December 5, 2011 -- CHICAGO - Researchers have long known of differences between men and women in the rate of cardiac disease and resulting morbidity, but a new study presented at RSNA 2011 suggests that the same coronary CTA (CCTA) results require different interpretation and risk assessments depending on the patient's gender.
Looking at a cohort of nearly 500 chest pain patients with evidence of coronary artery plaque at dual-source CCTA, researchers from the Medical University of South Carolina (MUSC) found that men had more calcified and mixed plaque than women -- but that the calcifications were less dangerous in men than in women. Conversely, women had more noncalcified plaque than men, but it was less dangerous for them in terms of major adverse cardiac events.
"The point of the trial was to see the prognostic value associated with these findings, and we found that women with more than four coronary artery segments affected by plaque had nearly twice the risk as men," said Dr. John Nance, currently a radiology resident at Johns Hopkins, who performed the study at MUSC. Men had greater risk when they had noncalcified plaque, but women had a greater risk when they had calcified plaque.
It doesn't mean women have a greater risk of cardiac events than men, he added, but it "goes to show we need to consider what we find on coronary CTA between men and women differently," he said.
CCTA is an appropriate test in many cases of acute chest pain, especially in women who often have atypical presentations and in whom SPECT imaging is susceptible to breast attenuation artifacts, Nance said. Last year, he noted, Shaw and colleagues reported that the extent of nonobstructive (< 50% stenosis) coronary artery disease at CCTA holds incremental predictive value over obstructive burden in women but not men. However, the predictive value of CCTA characterization beyond the presence and extent of obstructive and nonobstructive disease is less well-established, particularly the prognostic value of specific morphological characterization.
The retrospective study aimed to determine the differences in the predictive value associated with various CCTA findings for the occurrence of major adverse cardiac events (MACE) between women and men presenting with acute chest pain but without acute coronary syndrome.
The group examined 2,682 charts of patients who underwent CCTA for investigation of chest pain. The 480 patients included in the study all had CCTA performed for acute chest pain with intermediate pretest probability of coronary artery disease. Full clinical and demographic data as well as follow-up data also had to be available, Nance said.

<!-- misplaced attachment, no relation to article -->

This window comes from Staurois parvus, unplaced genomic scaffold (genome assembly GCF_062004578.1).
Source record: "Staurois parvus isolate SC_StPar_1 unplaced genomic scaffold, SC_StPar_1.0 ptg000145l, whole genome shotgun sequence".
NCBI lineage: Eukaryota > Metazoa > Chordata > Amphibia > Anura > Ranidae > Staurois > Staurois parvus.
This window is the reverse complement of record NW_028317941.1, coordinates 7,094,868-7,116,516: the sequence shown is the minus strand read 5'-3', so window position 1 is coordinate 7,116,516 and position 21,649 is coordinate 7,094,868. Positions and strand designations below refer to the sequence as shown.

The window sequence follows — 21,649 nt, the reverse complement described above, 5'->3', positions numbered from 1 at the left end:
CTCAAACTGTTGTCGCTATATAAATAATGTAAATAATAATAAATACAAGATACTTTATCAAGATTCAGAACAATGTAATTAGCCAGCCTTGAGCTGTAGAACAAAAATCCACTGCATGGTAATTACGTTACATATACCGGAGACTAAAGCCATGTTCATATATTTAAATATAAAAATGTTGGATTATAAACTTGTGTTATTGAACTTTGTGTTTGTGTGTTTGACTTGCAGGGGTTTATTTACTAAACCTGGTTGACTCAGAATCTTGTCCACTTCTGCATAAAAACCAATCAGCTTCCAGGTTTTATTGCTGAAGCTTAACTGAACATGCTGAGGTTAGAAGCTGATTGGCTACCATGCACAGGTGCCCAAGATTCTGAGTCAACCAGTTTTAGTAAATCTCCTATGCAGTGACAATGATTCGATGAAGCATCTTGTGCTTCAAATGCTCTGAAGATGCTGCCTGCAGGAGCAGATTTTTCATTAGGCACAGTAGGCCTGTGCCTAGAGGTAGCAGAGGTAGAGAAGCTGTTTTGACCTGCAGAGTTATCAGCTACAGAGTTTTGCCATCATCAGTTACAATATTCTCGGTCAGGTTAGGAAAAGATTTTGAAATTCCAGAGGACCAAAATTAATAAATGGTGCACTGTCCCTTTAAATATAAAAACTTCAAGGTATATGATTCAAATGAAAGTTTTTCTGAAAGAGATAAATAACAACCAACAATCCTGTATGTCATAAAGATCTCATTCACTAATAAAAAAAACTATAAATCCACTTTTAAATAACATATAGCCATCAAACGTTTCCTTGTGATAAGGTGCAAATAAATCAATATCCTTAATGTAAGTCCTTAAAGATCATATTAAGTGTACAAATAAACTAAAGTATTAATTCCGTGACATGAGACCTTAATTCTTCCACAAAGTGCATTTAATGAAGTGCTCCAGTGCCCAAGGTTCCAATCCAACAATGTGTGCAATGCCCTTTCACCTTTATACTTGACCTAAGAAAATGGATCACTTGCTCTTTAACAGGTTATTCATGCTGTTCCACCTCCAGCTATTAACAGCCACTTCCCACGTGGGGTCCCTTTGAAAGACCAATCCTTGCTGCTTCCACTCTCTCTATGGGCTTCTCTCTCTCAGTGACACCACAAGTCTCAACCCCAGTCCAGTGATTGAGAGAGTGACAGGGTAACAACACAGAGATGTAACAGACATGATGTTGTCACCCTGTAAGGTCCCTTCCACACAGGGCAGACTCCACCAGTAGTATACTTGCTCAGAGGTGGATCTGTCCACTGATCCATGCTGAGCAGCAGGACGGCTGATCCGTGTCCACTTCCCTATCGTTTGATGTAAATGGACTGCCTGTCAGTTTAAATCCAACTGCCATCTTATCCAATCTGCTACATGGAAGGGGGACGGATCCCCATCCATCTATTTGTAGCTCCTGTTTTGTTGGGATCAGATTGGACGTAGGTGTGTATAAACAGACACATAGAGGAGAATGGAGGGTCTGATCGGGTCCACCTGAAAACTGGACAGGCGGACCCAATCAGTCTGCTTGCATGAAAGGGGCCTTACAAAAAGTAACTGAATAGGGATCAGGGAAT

All patients underwent CCTA on a dual-source scanner (Somatom Definition, Siemens Healthcare) using 32 x 2 x 0.6-mm collimation, 0.2-0.5 pitch, 80-120 kV tube current, 350 mAs per rotation, reconstructions of 0.75 mm, and electrocardiogram (ECG) tube current modulation.
Demographic data were recorded on risk factors including hypertension, hypercholesterolemia, diabetes, age, hypertension, smoking status, body mass index (BMI), and Framingham risk score. "The average age was 55 years, and there were no significant differences in demographic parameters that we considered other than obesity," Nance said. "The women had higher BMI and greater rates of obesity than men, but no significant differences in smoking, hypercholesterolemia, or hypertension," he said.
Using a 15-segment American Heart Association model, the investigators looked for plaque, obstructive plaque (≥ 50% stenosis), and mixed and noncalcified plaque. The primary end point was a major adverse cardiac event, including cardiac death, nonfatal myocardial infarction, unstable angina, or revascularization (coronary artery bypass graft surgery or stenting).
During the follow-up period of 12.8 ± 7.0 months, 87 events occurred in 70 of the 480 patients, including three cardiac deaths, 13 myocardial infarctions, 33 revascularizations, and 38 cases of unstable angina, Nance reported. There were significant gender differences with respect to type and extent of plaque and stenosis between subjects with and without MACE (all p < 0.01).
Among the 70 patients with MACE over the year-long follow-up, 38 were men (23%) and 32 were women (10%).
While there were more major cardiac events in men than women, the overall rates of coronary artery disease were about the same. "Women with more than four coronary artery segments affected by plaque had nearly twice the risk as men," Nance said. "In contrast, men had a greater risk when they had noncalcified plaque, while women had a greater risk when they had calcified plaque -- which was rarer in women and the noncalcified plaque was rarer in men."
|All images courtesy of Dr. John Nance.|
|Different risks (hazard ratios) are associated with CCTA findings in men and women.|
In women, the risk associated with the presence of any plaque was significantly higher than in men (hazard ratio [HR]: 49.3 versus 39.1, p = 0.04 and 0.03) compared to patients with no plaque. The risk associated with four or more coronary segments with any plaque involvement was also higher in women than in men (HR: 113.9 versus 66.9, both p < 0.001) compared to patients with no plaque, he said. Importantly, each segment containing noncalcified plaque conferred a higher risk in men compared to women (HR: 2.2 versus 1.55, both p = 0.01).
Like a lot of other data coming out now, this study "points not only to individualized care for patients, but to individualized interpretation of their imaging studies," Nance said. "We have to consider their race, their sex, and everything else -- not only when we report findings, but when we report the significance of those findings."